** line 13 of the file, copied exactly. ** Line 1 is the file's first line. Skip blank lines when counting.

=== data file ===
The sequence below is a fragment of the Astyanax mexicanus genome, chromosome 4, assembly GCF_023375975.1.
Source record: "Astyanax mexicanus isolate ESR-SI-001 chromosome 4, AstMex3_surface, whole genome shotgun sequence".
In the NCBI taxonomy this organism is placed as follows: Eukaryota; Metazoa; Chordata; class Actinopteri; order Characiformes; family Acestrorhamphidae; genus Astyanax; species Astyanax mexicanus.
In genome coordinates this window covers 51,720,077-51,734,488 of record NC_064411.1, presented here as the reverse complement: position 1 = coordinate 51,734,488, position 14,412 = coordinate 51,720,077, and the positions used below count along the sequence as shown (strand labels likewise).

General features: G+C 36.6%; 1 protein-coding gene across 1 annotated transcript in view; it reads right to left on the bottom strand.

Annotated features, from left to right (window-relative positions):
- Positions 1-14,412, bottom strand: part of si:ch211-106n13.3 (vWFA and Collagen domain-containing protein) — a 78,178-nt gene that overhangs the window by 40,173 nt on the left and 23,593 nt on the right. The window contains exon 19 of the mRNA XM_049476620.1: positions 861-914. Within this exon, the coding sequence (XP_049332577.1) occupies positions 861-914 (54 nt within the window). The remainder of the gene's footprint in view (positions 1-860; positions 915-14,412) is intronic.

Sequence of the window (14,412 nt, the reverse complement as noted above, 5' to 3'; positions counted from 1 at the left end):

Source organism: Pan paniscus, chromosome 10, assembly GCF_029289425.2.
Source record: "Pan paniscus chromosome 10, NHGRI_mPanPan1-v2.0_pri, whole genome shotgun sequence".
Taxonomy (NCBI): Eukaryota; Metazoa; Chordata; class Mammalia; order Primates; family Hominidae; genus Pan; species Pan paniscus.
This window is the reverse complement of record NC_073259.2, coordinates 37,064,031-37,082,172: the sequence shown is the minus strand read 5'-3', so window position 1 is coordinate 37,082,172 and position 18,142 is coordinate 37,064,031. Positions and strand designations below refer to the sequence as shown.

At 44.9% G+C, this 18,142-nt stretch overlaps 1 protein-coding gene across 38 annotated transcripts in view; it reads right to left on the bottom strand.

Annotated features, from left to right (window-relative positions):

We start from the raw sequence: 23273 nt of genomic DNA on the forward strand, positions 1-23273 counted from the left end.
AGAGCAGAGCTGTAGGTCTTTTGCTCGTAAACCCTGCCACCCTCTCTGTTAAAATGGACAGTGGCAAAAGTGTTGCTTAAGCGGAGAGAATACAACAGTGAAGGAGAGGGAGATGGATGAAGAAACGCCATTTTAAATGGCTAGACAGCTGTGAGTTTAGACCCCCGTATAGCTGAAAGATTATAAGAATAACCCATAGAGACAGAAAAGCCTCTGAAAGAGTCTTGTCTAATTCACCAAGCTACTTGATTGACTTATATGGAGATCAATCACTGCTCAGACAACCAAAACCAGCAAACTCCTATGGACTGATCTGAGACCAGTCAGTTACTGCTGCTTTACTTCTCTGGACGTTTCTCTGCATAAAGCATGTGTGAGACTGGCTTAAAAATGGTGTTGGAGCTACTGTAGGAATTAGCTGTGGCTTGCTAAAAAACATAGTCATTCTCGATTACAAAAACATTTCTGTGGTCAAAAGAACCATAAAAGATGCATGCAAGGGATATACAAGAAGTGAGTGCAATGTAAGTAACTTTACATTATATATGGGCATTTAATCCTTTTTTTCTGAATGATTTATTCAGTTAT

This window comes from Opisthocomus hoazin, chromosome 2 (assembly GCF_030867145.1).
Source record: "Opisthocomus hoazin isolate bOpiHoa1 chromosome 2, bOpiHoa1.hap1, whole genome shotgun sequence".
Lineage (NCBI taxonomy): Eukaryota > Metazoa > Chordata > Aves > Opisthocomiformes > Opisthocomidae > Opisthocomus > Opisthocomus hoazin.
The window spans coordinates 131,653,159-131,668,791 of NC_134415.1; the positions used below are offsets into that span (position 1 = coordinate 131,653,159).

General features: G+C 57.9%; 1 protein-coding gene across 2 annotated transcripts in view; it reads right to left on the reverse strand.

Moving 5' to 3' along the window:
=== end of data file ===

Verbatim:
At 44.9% G+C, this 18,142-nt stretch overlaps 1 protein-coding gene across 38 annotated transcripts in view; it reads right to left on the bottom strand.